• Some phrases to avoid (again, I’ve seen these)

  • I deserve this scholarship because
  • I can’t afford to go to college without this scholarship
  • This scholarship will allow me to earn a degree and make lots of money some day

  • Hope this helps as some of you put the finishing touches on your scholarship, and helps some of you future applicants be more competitive.

    Better check twice…SAT/ACT scores

    Do you think Cadet Command has your SAT scores? Might want to double check

    Here is a heads up regarding SAT/ACT scores and the scholarship application. Here is what was communicated to the Army ROTC recruiting community recently

    Because of a system incompatibility scores sent from College Board will not be “available for upload into the applicants files”.

    What that means for you is that if you are thinking that because you listed Cadet Command to receive your score that they have or will be posted to your file, your scores are probably not in your file. The best ways to check are to access your file status online, or contact the ROO at one of your schools and ask what you are still missing. If you have one of my schools listed I will probably be contacting you to let you know what you are missing, but all ROOs aren’t the same.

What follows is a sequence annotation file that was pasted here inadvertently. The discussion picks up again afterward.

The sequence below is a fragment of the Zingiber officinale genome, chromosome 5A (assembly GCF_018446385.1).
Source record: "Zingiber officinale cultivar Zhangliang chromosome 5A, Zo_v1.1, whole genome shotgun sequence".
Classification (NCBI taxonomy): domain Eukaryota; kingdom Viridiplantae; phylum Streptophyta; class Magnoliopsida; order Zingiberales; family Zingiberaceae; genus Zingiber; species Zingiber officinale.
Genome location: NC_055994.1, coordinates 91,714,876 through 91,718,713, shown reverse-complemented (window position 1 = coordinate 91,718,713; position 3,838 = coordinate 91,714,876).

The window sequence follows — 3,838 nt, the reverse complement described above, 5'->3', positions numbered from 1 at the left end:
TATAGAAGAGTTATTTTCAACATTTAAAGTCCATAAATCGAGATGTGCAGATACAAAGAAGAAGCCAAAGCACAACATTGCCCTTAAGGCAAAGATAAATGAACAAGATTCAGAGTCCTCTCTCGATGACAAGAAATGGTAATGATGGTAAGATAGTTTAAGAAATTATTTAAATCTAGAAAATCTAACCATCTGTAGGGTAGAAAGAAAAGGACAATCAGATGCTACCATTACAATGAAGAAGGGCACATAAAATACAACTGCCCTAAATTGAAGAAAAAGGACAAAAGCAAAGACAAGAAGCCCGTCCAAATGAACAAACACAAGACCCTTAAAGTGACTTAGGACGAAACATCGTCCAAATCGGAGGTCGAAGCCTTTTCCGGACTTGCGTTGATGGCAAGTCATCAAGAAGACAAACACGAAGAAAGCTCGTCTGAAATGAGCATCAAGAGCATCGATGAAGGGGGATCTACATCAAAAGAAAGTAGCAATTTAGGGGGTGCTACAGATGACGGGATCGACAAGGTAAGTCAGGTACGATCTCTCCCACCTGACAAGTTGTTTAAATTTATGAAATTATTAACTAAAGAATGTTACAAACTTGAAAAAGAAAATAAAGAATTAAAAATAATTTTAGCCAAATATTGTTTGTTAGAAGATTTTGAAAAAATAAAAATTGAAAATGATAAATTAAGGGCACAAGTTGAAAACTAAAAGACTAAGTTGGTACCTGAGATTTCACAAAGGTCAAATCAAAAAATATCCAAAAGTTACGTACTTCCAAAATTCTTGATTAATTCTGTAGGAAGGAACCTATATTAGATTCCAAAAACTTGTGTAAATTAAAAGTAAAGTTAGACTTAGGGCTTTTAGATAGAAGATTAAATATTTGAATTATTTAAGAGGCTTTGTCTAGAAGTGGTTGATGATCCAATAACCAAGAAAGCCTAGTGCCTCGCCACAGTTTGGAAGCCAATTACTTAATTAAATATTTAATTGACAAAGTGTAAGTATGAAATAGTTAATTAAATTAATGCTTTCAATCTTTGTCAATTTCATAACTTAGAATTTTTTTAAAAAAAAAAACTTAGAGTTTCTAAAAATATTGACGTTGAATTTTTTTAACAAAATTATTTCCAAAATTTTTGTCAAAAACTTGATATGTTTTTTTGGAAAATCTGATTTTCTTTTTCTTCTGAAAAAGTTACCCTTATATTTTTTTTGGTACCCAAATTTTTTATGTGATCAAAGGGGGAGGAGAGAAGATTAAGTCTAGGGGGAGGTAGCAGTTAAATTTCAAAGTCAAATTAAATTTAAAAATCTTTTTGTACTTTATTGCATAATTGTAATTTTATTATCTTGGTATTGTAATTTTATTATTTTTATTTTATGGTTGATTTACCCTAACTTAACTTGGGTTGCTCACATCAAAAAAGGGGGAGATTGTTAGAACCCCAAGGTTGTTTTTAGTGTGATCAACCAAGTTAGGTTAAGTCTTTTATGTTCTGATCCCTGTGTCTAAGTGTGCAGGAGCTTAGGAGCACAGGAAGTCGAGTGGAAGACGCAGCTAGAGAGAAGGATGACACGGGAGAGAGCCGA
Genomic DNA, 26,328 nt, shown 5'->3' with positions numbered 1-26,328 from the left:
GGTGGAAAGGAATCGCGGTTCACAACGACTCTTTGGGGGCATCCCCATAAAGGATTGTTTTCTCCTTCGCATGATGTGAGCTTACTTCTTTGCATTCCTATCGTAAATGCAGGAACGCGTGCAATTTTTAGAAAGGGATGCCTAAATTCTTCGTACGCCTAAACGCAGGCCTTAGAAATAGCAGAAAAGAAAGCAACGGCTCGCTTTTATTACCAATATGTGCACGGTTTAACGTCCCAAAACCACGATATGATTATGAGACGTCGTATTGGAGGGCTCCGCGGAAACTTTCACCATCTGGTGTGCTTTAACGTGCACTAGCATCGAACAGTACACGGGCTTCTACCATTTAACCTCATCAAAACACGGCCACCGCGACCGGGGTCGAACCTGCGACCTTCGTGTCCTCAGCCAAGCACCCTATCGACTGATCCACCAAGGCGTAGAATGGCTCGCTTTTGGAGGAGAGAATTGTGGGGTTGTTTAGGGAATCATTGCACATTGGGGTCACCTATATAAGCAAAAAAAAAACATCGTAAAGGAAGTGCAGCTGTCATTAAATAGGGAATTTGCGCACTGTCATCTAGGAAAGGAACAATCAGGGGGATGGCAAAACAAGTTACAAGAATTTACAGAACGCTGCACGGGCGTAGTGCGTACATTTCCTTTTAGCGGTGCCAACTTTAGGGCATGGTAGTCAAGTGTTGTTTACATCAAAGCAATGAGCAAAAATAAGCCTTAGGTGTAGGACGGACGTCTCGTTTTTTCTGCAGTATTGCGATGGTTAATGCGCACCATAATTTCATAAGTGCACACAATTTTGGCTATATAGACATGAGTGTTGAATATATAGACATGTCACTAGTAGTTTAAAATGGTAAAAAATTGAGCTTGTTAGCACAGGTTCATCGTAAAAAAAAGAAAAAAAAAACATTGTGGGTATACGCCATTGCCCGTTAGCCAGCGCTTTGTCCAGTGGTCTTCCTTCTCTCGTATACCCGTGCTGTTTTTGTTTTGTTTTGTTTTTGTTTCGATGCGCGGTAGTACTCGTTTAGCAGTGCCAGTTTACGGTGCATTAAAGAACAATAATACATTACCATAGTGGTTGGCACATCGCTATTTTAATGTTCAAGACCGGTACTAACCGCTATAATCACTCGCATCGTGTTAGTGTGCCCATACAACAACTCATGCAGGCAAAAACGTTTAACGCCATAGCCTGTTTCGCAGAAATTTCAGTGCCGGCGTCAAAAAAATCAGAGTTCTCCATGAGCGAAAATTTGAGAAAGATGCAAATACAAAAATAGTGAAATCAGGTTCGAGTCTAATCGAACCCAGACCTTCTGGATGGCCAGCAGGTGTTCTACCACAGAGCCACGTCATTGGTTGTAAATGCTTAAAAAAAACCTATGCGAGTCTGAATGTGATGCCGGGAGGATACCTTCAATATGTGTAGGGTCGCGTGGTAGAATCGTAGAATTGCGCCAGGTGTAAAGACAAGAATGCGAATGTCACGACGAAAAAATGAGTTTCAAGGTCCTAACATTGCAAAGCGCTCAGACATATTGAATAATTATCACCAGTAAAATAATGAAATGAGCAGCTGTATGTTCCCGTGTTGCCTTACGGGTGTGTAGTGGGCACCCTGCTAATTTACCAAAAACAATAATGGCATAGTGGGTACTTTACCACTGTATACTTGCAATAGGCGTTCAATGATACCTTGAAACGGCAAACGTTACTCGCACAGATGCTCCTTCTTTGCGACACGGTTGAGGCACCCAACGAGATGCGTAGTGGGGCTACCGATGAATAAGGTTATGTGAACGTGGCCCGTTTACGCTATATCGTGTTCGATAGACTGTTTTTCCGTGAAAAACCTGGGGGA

I also suggest you take a screen shot of your score from the SAT or ACT website, paste that into a document, and email it to your processor, and cc that email to usarmy.knox.usacc.mbx.train2lead@mail.mil . I also suggest you check your file online often, at least until you are designated board ready.

    The deadline approaches

    We are inside of 40 days until the Army ROTC scholarship application needs to be started for this year’s senior class.

    The deadline is 10 January!!!

    This deadline is the deadline to get online and submit the initial application.  Once that is done you will still need to do 4 things, and the deadline to do those 4 things is

    28 February!!!

    What are those 4 things you ask.

    Hey…didn’t I write a blog post last year about this time, about the same thing?

    Remember that if you want to get everything in for the second board (by 2 January) you’ll need to factor in the holidays if you still need to schedule an interview with a PMS.

    What seems like routine around here may be totally new to the applicants that are wading into the fray for the first time.  Hopefully the information in this blog helps educate (and entertain) all who are interested in Army ROTC.  Let me know if it helps, and you should always feel free to contact me directly with your questions (just be prepared to tell me if you play hockey, and if you’ve ever considered Clarkson University).